One important place to start in promoting tax reform is aroundcorporate taxation, partly because this has become the focus of a lot of international attention in recent years as illustrated by the OECD’s Base Erosion and Profit Shifting (BEPS) process and the G20 political impetus behind it, the African Union’s High Level Panel on Illicit Financial Flows and the growing popular movement calling for companies to pay a fair share of tax. This is also an area of taxation where there is a huge impact from tax avoidance strategies in developing countries - and which therefore represents a potentially significant means for scaling up financing of education. The $39 billion resource gap for education could be more than filled by coordinated action in this one area!

A major focus needs to be onmultinational corporationsbecause domestic businesses are not usually offered the same tax incentives or holidays (which are mostly used to attract foreign investment); because MNCs have particular opportunities to avoid tax due to their international nature, and because a tremendous amount of money is at stake. A progressive intervention in the area of tax justice should rightly start where the inequality is greatest – and this is particularly so when supporting education which has such a powerful equalising potential.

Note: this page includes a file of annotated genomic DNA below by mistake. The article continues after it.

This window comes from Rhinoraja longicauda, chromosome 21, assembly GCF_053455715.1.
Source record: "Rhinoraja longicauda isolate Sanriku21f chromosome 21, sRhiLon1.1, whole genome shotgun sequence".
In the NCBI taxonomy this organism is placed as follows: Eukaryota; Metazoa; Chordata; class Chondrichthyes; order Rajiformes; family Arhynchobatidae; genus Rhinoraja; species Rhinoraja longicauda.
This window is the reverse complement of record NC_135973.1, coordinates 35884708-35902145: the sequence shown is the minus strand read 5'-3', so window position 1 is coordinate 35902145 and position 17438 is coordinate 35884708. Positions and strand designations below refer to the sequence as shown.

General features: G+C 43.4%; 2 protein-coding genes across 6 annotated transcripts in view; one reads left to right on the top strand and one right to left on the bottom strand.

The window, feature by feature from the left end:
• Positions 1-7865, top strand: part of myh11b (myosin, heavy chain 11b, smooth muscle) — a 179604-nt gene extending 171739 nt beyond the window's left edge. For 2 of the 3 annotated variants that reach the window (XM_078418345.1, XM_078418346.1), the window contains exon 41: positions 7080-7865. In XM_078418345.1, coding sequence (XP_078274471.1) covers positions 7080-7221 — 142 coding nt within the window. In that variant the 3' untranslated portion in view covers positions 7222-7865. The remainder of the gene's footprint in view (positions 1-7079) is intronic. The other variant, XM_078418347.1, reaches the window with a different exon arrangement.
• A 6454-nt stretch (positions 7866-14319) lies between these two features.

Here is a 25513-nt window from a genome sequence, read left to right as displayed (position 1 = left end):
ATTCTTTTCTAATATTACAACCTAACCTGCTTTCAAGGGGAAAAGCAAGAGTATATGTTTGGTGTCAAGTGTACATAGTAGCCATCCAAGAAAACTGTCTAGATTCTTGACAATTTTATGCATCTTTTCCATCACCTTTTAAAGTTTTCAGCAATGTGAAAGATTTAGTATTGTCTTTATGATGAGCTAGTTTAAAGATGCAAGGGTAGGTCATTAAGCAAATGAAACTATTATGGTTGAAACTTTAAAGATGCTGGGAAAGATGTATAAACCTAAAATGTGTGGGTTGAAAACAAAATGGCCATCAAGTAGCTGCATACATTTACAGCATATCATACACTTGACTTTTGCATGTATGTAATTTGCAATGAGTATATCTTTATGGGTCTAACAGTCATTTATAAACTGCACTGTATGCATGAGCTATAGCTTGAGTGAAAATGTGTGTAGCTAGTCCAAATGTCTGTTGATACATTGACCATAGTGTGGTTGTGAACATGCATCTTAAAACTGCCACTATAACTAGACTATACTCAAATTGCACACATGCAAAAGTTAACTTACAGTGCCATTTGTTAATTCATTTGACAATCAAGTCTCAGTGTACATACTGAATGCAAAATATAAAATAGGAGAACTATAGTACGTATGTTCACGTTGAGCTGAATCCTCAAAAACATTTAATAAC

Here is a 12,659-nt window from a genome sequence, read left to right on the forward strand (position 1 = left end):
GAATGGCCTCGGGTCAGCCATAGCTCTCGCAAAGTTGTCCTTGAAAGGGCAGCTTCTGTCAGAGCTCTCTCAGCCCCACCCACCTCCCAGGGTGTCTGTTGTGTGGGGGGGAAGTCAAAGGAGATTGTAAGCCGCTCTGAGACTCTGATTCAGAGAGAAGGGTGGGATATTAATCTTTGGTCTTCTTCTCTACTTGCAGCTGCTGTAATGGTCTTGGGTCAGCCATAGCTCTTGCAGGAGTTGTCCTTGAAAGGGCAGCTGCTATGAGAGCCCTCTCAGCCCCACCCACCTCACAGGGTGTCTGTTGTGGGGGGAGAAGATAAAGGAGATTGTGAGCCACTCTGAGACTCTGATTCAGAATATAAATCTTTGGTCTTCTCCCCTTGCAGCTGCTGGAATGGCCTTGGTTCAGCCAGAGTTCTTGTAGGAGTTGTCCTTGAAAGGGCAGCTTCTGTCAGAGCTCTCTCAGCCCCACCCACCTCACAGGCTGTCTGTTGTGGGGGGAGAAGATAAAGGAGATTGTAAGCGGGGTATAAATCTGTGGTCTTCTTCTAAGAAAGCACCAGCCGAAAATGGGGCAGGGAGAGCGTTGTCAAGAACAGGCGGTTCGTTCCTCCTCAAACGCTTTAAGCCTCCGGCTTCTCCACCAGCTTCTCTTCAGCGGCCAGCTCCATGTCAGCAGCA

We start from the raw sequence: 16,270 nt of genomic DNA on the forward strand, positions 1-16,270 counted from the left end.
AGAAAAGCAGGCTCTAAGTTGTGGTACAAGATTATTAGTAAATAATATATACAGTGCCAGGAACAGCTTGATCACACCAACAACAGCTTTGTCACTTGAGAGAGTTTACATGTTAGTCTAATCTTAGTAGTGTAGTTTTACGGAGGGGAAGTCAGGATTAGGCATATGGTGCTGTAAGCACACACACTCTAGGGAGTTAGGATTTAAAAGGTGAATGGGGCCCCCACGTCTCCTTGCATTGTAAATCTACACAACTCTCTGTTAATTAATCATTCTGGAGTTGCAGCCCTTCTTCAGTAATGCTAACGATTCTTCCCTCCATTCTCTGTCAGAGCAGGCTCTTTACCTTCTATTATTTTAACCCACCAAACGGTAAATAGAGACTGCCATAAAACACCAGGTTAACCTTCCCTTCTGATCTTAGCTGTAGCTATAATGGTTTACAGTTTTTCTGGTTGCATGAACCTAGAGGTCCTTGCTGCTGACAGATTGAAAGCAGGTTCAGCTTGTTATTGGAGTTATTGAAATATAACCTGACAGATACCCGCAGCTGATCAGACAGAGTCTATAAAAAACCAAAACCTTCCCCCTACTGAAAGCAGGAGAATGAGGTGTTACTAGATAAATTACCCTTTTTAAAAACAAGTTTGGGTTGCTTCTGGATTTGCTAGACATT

In focusing on corporate tax and multinational companies we need to recognise that there are many ways in which the scope for domestic action depends, in part, on bettercoordinated international action. At present global tax rules are set by the club of rich nations – the OECD – and it is clearly time for an inclusive and well-resourced UN body to be established to both set fairer rules and enforce them. The failure to agree such a recommendation was a major disappointment from the Financing for Development conference in Addis in 2015 which sought to come up with ways to finance the SDGs.

There is a particularly strong case for teachers and education activists to push for tax reforms in four areas:

  1. Ending harmful tax incentives($139 billion in revenue is foregone by governments under the illusion that they need to give tax breaks in order to attract investment),
  2. Challenging aggressive tax avoidance(between $100 and $200 million is lost to education and other public services by increasingly common but unethical practices),